Molepolole residents tired of voting while thirsty

Molepolole Village
Molepolole Village

Molepolole is the most populated village in the country with 63,248 people. The Bakwena capital is made up of two constituencies which stretch beyond the village with Molepolole North being home to 34,947 people while Molepolole South has 36 714 people. The issue of water shortage and roads that are not tarred remain big challenges.

Besides water shortage and bad roads, villagers decry lack of sewerage system, storm water drainage system, land shortage, unemployment, poor health facilities as well as soaring crime.

With the water situation having persisted for decades, some villagers say they have decided to abstain from voting.  Residents of Molepolole have been experiencing occasional dry spells for as far back as three decades.

According to some residents the situation is dire such that the Water Utilities Corporation has resorted to bowsing while others drinking water they buy from boreholes. Some of residents have also resorted to abstaining from casting their votes in protest for poor service provision by authorities.

What worries residents is that funds have been diverted to other areas like the money, which was supposed to build new police station. Therefore they are shocked that the completion of the Metsimotlhabe/Kanye NSC11 pipeline via Thamaga as it does not  challenges facing Molepolole.

When Mmegi team arrived at Mmanoko village on Monday, the first person they met was an elderly woman pushing a wheelbarrow with two 20 litres containers.  “Ke ya go reka metsi ko sedibeng. Ke jone botshelo ja rona e sale ba tswala standpipe sa rona nvogola. Mo dijarateng dipompo ke mekgabisa hela”, Olebogeng Kharakhana said.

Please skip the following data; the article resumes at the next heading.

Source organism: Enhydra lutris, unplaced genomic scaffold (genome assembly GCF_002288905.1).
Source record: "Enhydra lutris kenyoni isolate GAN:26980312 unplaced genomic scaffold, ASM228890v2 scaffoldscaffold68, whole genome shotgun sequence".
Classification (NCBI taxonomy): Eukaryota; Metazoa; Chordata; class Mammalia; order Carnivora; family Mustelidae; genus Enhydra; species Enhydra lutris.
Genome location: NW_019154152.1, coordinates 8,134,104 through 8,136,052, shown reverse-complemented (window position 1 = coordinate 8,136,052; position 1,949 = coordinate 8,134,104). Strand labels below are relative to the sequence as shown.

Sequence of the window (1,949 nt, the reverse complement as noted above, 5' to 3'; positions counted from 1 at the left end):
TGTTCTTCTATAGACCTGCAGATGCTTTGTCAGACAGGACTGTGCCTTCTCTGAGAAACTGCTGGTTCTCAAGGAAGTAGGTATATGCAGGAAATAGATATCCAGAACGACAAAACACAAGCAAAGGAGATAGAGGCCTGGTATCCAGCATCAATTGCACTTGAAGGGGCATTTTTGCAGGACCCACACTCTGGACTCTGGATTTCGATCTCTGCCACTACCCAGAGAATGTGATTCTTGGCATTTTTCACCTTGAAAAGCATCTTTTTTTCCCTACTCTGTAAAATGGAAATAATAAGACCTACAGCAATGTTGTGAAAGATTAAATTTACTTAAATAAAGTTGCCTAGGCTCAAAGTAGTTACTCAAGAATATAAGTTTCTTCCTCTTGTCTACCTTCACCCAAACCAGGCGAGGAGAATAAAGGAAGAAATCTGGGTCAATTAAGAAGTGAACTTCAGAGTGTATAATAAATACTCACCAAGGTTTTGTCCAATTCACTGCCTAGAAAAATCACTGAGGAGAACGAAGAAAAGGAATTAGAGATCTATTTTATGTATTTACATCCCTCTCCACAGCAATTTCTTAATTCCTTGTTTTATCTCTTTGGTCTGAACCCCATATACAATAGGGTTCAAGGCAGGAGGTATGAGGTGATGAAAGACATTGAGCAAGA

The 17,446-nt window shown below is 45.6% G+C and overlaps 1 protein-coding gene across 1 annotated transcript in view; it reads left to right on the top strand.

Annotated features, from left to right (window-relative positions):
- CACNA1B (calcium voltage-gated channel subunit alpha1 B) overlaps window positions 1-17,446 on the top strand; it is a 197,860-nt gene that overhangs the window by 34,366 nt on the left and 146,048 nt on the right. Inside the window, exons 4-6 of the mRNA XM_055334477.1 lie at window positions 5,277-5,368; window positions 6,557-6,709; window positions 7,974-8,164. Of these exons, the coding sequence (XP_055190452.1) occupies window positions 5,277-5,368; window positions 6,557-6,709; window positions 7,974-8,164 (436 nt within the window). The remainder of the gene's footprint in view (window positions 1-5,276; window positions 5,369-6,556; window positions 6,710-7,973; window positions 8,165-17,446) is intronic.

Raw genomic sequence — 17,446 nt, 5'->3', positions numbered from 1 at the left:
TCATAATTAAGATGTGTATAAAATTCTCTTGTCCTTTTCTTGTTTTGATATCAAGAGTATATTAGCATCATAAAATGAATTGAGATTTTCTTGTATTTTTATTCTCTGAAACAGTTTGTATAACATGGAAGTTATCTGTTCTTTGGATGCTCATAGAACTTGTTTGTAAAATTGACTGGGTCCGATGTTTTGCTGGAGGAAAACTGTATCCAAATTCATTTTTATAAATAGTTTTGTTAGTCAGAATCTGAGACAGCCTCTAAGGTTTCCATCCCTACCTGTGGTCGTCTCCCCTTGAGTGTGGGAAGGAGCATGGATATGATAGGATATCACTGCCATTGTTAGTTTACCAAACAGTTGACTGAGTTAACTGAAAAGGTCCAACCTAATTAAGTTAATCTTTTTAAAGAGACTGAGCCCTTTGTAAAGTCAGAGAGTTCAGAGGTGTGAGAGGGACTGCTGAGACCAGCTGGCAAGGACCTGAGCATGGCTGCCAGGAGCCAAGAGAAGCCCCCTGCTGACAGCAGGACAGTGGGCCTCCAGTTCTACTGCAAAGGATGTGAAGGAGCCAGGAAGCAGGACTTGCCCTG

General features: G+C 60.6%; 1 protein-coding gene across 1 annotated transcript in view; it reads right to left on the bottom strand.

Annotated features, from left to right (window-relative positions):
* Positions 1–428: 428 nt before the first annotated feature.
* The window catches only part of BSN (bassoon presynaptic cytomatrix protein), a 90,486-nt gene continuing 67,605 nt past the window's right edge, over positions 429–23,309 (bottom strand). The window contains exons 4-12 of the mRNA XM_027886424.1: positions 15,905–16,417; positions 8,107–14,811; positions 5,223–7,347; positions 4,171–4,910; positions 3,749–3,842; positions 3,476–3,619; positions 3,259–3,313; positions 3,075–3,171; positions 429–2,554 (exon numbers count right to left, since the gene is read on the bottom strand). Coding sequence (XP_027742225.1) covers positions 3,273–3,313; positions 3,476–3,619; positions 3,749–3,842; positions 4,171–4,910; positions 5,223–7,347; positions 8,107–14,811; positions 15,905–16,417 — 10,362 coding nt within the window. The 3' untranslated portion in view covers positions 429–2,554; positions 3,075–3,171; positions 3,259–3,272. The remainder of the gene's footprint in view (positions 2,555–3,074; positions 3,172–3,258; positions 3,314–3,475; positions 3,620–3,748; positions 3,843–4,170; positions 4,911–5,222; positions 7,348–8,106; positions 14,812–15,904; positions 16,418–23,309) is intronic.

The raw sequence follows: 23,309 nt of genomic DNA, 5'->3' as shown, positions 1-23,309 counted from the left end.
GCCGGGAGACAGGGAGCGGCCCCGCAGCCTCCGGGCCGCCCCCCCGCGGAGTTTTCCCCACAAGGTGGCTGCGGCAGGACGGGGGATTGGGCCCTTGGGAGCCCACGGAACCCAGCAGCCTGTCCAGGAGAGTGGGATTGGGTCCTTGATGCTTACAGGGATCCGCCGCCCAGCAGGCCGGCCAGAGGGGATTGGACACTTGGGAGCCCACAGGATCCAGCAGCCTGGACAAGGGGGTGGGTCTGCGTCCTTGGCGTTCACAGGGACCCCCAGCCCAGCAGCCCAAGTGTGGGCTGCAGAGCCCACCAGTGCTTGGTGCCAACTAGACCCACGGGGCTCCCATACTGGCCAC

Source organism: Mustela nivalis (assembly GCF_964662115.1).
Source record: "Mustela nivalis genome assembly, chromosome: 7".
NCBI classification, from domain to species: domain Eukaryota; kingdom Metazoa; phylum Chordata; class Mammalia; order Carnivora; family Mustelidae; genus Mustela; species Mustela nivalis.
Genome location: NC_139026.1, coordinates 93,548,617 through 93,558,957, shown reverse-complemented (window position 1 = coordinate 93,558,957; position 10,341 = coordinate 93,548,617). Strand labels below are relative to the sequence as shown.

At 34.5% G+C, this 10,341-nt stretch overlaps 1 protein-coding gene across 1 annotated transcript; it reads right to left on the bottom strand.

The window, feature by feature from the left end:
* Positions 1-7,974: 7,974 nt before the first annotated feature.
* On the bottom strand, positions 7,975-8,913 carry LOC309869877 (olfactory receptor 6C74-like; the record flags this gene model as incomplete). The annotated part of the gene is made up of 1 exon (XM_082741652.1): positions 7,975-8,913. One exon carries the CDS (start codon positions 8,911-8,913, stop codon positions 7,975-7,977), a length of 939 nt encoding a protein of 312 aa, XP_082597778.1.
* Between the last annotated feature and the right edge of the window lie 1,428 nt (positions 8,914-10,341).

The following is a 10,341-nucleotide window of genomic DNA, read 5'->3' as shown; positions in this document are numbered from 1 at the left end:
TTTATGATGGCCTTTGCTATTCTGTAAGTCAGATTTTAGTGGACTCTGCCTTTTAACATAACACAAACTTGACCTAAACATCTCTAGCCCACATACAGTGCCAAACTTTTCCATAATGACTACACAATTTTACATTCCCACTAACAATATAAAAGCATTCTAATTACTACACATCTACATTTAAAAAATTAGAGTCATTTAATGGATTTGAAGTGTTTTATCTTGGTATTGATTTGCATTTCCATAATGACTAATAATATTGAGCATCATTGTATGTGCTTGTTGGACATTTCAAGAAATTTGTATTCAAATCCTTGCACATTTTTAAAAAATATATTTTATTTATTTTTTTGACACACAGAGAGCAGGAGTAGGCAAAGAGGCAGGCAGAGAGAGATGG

Kharakhana also said she buys water from one of the residents who has his own borehole and 20 litres cost P5.00.

She continued; “I don’t see the importance of voting because politicians are just taking advantage of us using this problem.

We voted for BDP for many years but nothing has changed. The reason why we had voted Umbrella for Democratic Change (UDC) is because we wanted them to do something about the issue, but nothing has changed again .”

Another constituent, this time in Molepolole Kemoneilwe Oganne said; “our roads are bad, especially internal ones because they are not paved.  There is only one major road for central government, which is always congested. Another issue is shortage of police officers. Our police station is very small and it does not have enough resources to cover the whole village.”

Oganne said most clinics have serious shortages of medications and the situation is getting worse each month since patients end up buying medications from the pharmacies.

According to some elderly women the team met, they tried to change from BDP by voting in the UDC with the hope that things would change. They have since decided that they want to vote the BDP with hope that President Mokgweetsi Masisi would do something.

“Maybe it is because they were not in power, but we really need water, we need plots and better jobs for our children. Right now most of them work for Ipelegeng,” one of the women said.

For Comet Totolo they have now concluded that politicking is just a hobby and not about improving their lives.   “I think a lot of people will not cast their votes because their votes are not producing results. We have changed parties in both constituencies and nothing has changed. To me it is just like they will continue to do the same for us to employ them while our lives remain  stagnant.”

Editor's Comment
Botswana needs proper rehabilitation centres

Our sister publication The Monitor earlier this week carried a story on serious human rights abuses being meted on people who have gone for rehabilitation at a boot camp in Kgatleng. Allegations cite verbal and physical abuses, children being stripped of their dignity and shaved in front of others. While the abuse came to light after a suicide incident of a 23-year-old, Botswana Institute for Reintegration and Rehabilitation of Offenders’...

Have a Story? Send Us a tip
arrow up